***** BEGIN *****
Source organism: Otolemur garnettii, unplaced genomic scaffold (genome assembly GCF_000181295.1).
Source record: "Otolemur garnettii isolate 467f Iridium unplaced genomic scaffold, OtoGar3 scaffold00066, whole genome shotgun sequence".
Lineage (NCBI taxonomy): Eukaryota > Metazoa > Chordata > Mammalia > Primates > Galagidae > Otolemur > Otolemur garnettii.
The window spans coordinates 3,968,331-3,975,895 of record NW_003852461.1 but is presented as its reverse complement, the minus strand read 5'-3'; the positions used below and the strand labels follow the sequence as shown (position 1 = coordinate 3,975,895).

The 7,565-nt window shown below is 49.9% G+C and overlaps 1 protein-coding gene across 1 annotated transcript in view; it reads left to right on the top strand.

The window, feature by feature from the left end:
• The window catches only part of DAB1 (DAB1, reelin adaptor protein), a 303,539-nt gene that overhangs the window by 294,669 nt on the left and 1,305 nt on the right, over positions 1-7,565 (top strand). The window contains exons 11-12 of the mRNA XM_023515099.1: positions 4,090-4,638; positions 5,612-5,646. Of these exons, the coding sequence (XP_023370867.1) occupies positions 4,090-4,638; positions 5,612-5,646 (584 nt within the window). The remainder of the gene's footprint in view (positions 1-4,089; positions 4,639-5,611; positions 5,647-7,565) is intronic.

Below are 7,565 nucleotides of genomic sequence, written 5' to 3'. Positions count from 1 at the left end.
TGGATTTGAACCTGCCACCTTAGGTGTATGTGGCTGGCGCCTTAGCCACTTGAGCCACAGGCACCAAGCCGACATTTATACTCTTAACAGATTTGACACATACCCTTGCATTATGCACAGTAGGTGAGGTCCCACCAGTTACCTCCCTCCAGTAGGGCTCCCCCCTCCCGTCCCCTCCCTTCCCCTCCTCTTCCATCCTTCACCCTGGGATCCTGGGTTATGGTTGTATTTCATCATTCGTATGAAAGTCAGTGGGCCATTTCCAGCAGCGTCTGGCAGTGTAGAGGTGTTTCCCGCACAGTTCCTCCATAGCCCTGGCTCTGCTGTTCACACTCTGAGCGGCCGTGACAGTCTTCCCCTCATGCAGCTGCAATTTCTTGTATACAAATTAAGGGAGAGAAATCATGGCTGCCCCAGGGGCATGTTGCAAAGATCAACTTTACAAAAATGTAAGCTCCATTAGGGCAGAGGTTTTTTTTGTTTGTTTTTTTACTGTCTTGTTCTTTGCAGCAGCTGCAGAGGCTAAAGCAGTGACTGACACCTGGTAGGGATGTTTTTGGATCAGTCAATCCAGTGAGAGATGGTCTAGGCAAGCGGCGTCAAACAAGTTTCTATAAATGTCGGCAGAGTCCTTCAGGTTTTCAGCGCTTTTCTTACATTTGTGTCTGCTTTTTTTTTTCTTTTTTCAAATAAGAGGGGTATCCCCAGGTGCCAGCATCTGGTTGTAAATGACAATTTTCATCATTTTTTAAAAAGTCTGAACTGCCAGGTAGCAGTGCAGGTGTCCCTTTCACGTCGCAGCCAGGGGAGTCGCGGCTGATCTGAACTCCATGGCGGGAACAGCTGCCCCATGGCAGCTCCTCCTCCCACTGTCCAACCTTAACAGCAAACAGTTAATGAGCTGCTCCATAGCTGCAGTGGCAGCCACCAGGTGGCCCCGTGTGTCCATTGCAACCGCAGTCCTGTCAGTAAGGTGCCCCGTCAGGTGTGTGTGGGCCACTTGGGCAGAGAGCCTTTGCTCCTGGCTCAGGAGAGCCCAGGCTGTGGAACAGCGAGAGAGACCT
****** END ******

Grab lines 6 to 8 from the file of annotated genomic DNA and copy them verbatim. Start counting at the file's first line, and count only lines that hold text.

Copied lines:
The window, feature by feature from the left end:
• The window catches only part of DAB1 (DAB1, reelin adaptor protein), a 303,539-nt gene that overhangs the window by 294,669 nt on the left and 1,305 nt on the right, over positions 1-7,565 (top strand). The window contains exons 11-12 of the mRNA XM_023515099.1: positions 4,090-4,638; positions 5,612-5,646. Of these exons, the coding sequence (XP_023370867.1) occupies positions 4,090-4,638; positions 5,612-5,646 (584 nt within the window). The remainder of the gene's footprint in view (positions 1-4,089; positions 4,639-5,611; positions 5,647-7,565) is intronic.

Below are 7,565 nucleotides of genomic sequence, written 5' to 3'. Positions count from 1 at the left end.